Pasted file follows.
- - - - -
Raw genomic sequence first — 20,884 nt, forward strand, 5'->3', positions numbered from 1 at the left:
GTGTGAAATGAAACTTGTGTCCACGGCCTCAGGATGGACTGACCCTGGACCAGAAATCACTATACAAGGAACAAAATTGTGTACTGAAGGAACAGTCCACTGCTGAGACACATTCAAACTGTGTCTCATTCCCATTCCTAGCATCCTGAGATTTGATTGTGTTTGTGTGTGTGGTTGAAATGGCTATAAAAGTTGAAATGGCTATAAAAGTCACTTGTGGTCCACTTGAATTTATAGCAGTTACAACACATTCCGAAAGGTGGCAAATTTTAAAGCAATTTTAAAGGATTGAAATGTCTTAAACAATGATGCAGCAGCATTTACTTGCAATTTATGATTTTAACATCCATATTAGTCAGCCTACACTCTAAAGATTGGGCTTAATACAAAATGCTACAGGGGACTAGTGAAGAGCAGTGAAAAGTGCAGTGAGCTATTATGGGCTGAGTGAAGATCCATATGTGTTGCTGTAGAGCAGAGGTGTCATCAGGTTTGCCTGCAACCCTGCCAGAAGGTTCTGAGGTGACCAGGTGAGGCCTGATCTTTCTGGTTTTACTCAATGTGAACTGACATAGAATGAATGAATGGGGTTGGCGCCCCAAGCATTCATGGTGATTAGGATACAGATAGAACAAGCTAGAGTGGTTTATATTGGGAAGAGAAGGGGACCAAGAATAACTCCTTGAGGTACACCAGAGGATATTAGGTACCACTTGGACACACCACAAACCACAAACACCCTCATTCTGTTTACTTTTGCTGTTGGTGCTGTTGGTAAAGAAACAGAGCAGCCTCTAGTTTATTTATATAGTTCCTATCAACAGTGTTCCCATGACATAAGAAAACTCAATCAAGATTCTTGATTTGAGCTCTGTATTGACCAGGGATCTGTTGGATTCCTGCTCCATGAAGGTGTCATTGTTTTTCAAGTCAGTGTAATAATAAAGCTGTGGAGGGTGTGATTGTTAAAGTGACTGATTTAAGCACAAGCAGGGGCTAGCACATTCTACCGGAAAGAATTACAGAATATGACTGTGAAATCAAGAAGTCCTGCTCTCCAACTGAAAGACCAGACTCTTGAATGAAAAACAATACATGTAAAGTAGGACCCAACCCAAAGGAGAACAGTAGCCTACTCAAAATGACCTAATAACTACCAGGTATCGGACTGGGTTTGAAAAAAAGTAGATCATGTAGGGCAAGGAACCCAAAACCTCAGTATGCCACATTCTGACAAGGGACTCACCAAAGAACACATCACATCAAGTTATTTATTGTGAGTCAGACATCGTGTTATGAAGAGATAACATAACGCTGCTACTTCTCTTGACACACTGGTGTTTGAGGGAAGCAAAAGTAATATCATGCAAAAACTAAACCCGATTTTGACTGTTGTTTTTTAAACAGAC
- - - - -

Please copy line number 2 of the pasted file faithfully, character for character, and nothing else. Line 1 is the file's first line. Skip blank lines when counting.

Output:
GTGTGAAATGAAACTTGTGTCCACGGCCTCAGGATGGACTGACCCTGGACCAGAAATCACTATACAAGGAACAAAATTGTGTACTGAAGGAACAGTCCACTGCTGAGACACATTCAAACTGTGTCTCATTCCCATTCCTAGCATCCTGAGATTTGATTGTGTTTGTGTGTGTGGTTGAAATGGCTATAAAAGTTGAAATGGCTATAAAAGTCACTTGTGGTCCACTTGAATTTATAGCAGTTACAACACATTCCGAAAGGTGGCAAATTTTAAAGCAATTTTAAAGGATTGAAATGTCTTAAACAATGATGCAGCAGCATTTACTTGCAATTTATGATTTTAACATCCATATTAGTCAGCCTACACTCTAAAGATTGGGCTTAATACAAAATGCTACAGGGGACTAGTGAAGAGCAGTGAAAAGTGCAGTGAGCTATTATGGGCTGAGTGAAGATCCATATGTGTTGCTGTAGAGCAGAGGTGTCATCAGGTTTGCCTGCAACCCTGCCAGAAGGTTCTGAGGTGACCAGGTGAGGCCTGATCTTTCTGGTTTTACTCAATGTGAACTGACATAGAATGAATGAATGGGGTTGGCGCCCCAAGCATTCATGGTGATTAGGATACAGATAGAACAAGCTAGAGTGGTTTATATTGGGAAGAGAAGGGGACCAAGAATAACTCCTTGAGGTACACCAGAGGATATTAGGTACCACTTGGACACACCACAAACCACAAACACCCTCATTCTGTTTACTTTTGCTGTTGGTGCTGTTGGTAAAGAAACAGAGCAGCCTCTAGTTTATTTATATAGTTCCTATCAACAGTGTTCCCATGACATAAGAAAACTCAATCAAGATTCTTGATTTGAGCTCTGTATTGACCAGGGATCTGTTGGATTCCTGCTCCATGAAGGTGTCATTGTTTTTCAAGTCAGTGTAATAATAAAGCTGTGGAGGGTGTGATTGTTAAAGTGACTGATTTAAGCACAAGCAGGGGCTAGCACATTCTACCGGAAAGAATTACAGAATATGACTGTGAAATCAAGAAGTCCTGCTCTCCAACTGAAAGACCAGACTCTTGAATGAAAAACAATACATGTAAAGTAGGACCCAACCCAAAGGAGAACAGTAGCCTACTCAAAATGACCTAATAACTACCAGGTATCGGACTGGGTTTGAAAAAAAGTAGATCATGTAGGGCAAGGAACCCAAAACCTCAGTATGCCACATTCTGACAAGGGACTCACCAAAGAACACATCACATCAAGTTATTTATTGTGAGTCAGACATCGTGTTATGAAGAGATAACATAACGCTGCTACTTCTCTTGACACACTGGTGTTTGAGGGAAGCAAAAGTAATATCATGCAAAAACTAAACCCGATTTTGACTGTTGTTTTTTAAACAGAC